The sign posted on the exit door of the Starbucks at The Esplanade on Tuesday, Sept. 30, sent caffeine junkies into instant withdrawals. Starting Wednesday, Oct. 1, at 8:30 PM, the store would be closed — closed? — due to a boil water notice, and unless otherwise notified, the store would not reopen until Saturday, Oct. 4.
According to Jeff Poteet, general manager of Marco Island Utilities, bridge contractor Quality Enterprises will be tying in a new 20-inch water main that was recently installed as part of the $8.625 million Smokehouse Bay Bridge project. In order the installation to happen, a water shutdown is required. City staff met with The Esplanade Manager Grant Reed, and together, they determined that Wednesday night, Oct. 1, would be the best time for the shutdown, which will begin at 9 PM on Wednesday night and then turned back on by 6 AM on Thursday, Oct. 2.
So, why will those seeking caffeine need to get their buzz elsewhere? Well, Poteet explained, even though the water will be on, the area affected by the water shutdown will remain under a precautionary boil water notice. These folks will stay under the notice until two consecutive days of test samples show the water is absent of bacteria.
The test — Bac-T test — takes 24 hours from the time it starts get the results. Best case scenario, the boil water notice will be rescinded Saturday. Samples will be taken Thursday and again Friday to get results on Saturday. “We’ll continue to draw samples until two consecutive days of sample result in showing the water is absent of bacteria,” Poteet explains. “Typically, we are able to rescind the BWN after the first rounds of sampling.”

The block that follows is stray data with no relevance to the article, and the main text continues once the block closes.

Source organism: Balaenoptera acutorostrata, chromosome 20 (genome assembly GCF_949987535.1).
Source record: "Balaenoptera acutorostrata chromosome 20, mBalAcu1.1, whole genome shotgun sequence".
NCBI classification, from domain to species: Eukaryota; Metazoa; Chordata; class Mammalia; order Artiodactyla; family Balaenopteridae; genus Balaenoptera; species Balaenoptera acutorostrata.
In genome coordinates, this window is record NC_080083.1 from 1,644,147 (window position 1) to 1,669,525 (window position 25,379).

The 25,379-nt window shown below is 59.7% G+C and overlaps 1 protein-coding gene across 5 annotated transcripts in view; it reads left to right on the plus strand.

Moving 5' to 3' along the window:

This is the latest step in the city’s 10-month bridge project. “The project is proceeding as planned,” says Marco Island City Manager Roger Hernstadt.
To date, submittal reviews of construction materials have been completed, and those materials with a long lead time have been ordered. The utility relocations have been completed. The pile driving operation for the southbound bridge was completed Sept. 30.
The only glitch to date was the utility relocation, ran longer than anticipated due to material shortages and delivery of piping for the TECO gas line relocation. Hernstadt says this relocation had to be complete prior to the water main relocation, and it set the project schedule off by two weeks. He adds, though, “We are hopeful that the contractor may be able to make up the two weeks later within the project time line. Based on the latest schedule from the contractor, it appears that the work on the southbound bridge is approximately 20 percent complete.”
The next phase is the actual demolition of the existing southbound bridge structure including the piling in the center of the canal. This should take about seven days to complete, Hernstadt notes. Construction of the southbound bridge is scheduled for completion on February 25, 2015. Immediately after that date, traffic will be switched over, and work will begin on the northbound bridge.
With season — and its traffic snarls — quickly approaching, the city is bracing itself. “Traffic during season is always a concern of the city,” says Hernstadt. “We will try and inform residents and visitors of alternate routes to and from the south end of the island buy using message boards and public announcements.”
He also encourages Marco Islanders to sign up for the city’s Twitter feed — twitter.com/CityofMarcoISL — for timely information about the project and associated traffic delays.